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9/11 rememberance

9/11 rememberance

Old Sep 11th 2011, 11:58 pm
  #31  
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Default Re: 9/11 rememberance

Originally Posted by Bob View Post
It is slightly odd how other nations often seem to be forgotten about and how this has ended up being a USA army support thing and I heard someone say recently that we shouldn't be forgetting about all the folks at home, the teachers, fire fighters, cops, whatever who might have been affected by this event but because they aren't in the army get forgotten about. I was impressed by the sentiments but it seems many others weren't as they saw it as a snub to the military.

I don't see how that was the case though...either way, it was a tragic event, it affected many people, some directly and others indirectly. :/
I think, IMHO, most people forget about people from other countries that were killed because the whole thing is seen as an attack only on the US! It's another Pearl Harbor, aimed at Americans. Too many of us forget there were foreign tourists and probably various ex-pats working in and around the building but those of us who have connections to at least the British, are more aware than regular punters on the street. :-}
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Old Sep 12th 2011, 12:03 am
  #32  
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Default Re: 9/11 rememberance

Originally Posted by Bluegrass Lass View Post
This.

I view this constant reference to 9/11 and all the images repeated over and over again as some kind of emotional blackmail by the media. Yes, lets not forget, but do we really need a weeks long remembrance leading up to the actual anniversary? Do we have a weeks long remembrance leading up to Veteran's Day or Memorial Day? Of course we don't do that, so do we really need it for 9/11?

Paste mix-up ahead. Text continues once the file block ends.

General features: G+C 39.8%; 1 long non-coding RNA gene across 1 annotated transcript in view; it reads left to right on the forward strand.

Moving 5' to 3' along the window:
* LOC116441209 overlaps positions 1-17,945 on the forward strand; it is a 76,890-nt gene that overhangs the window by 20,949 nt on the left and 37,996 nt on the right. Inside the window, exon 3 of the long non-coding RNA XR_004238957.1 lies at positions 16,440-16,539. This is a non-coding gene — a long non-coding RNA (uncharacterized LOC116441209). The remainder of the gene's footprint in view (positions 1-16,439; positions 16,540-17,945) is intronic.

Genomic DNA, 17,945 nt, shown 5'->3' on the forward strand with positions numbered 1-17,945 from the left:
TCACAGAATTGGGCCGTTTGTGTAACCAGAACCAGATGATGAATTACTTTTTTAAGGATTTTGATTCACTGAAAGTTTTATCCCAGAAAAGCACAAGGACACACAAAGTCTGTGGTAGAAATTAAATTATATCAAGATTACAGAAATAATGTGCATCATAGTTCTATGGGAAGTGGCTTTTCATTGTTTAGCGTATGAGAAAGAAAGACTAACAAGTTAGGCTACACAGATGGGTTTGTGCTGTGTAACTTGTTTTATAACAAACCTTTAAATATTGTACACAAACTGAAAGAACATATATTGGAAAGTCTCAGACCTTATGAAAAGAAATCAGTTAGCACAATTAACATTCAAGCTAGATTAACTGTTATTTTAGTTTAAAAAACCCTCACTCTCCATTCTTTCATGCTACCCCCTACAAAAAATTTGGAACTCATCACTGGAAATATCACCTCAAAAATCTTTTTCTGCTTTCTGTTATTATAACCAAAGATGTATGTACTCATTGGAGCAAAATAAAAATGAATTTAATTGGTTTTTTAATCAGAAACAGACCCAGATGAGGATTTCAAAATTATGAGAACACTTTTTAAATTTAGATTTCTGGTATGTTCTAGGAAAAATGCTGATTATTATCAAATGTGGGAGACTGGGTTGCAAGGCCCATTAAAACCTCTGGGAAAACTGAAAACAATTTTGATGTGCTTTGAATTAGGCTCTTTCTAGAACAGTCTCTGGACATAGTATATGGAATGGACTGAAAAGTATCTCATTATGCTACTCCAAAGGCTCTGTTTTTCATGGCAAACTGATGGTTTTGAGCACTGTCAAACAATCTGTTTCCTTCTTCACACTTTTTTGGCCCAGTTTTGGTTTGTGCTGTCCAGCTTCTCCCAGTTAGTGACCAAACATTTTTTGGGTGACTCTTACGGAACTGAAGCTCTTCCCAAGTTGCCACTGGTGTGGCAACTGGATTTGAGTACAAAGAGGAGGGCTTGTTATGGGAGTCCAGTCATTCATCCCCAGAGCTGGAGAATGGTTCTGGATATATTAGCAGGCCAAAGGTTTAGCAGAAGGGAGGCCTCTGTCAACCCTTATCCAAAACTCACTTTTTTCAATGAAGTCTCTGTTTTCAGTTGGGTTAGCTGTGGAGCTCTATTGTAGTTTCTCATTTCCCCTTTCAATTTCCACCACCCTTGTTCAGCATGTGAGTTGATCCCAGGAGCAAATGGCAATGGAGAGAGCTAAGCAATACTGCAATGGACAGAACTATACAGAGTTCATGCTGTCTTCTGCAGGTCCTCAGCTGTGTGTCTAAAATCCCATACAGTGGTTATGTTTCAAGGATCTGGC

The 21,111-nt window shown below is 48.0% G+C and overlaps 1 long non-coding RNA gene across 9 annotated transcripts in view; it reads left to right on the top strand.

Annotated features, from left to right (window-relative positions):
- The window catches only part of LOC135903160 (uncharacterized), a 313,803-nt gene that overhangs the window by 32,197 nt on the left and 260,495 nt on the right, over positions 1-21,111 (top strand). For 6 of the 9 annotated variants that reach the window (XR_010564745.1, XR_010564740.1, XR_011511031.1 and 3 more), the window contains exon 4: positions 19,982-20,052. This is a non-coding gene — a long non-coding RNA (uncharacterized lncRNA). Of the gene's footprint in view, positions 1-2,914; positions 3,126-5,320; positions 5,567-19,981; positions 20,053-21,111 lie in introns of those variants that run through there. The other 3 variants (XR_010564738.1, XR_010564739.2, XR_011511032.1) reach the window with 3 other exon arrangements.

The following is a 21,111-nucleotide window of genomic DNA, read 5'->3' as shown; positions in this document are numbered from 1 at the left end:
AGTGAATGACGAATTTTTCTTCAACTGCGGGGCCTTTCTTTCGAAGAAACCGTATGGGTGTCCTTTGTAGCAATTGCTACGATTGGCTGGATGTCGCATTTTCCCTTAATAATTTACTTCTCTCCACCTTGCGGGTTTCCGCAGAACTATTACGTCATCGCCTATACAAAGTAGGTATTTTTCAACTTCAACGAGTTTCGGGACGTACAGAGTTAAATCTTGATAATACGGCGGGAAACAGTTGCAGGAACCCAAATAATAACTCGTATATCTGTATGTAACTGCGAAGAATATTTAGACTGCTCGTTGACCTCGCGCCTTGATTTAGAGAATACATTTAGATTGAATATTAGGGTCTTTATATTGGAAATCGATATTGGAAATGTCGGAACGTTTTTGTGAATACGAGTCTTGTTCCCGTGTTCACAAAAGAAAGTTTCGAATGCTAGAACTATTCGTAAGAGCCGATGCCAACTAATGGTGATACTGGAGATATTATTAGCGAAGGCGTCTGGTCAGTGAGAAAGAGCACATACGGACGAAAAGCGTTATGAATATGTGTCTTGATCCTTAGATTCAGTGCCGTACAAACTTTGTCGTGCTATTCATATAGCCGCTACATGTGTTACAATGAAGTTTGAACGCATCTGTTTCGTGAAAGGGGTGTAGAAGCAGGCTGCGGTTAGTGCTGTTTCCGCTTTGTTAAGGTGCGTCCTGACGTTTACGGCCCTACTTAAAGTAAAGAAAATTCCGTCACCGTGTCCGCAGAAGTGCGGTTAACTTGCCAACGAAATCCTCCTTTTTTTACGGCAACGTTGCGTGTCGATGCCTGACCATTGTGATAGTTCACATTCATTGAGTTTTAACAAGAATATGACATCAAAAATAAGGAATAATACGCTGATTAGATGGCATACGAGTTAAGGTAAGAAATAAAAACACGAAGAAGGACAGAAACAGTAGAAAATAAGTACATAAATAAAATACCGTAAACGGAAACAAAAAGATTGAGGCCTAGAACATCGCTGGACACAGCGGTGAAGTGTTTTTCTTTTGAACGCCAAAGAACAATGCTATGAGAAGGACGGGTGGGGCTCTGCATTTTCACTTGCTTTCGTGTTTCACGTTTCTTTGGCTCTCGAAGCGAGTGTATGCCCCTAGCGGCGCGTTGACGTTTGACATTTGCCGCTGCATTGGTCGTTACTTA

I really don't know. I just don't see this constant in-your-face photos and stories to be healthy or constructive. But apparently I'm the odd one out.

No you are not the odd one out. I to have a problem with the total bombardment of how it brought Americans together. The problem I have is... if all Americans were so united by this one event... then why is it ten years later we are at stalemate in this country! Politics is absolutely divided and people are extremely rude to each other, The shopkeepers are hell bent on screwing you over with hidden fees built into any sale and in general the local populace around here seem to think they can get away with anything they want by quoting their patriotism or Christianity. I feel that the media do a good job of making sure we do not forget...so they can gain revenue from the adverts.. lets see a day of TV with no adverts and see how the media loses interest! Oh and as for the Govt.. this fear allows them to keep tapping your phones and poking their noses into your bank accounts!

Saddened by the loss of those involved but wary that their memories are being used for gain!

Just my opinion.
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Old Sep 12th 2011, 12:35 am
  #33  
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Default Re: 9/11 rememberance

Originally Posted by dakota44 View Post
Otherwise, keep it rational and respectful and no problem.
Today that's what I felt like I saw. (On TV anyway, the display by the meat department at Kroger was weird and something I could have done without.)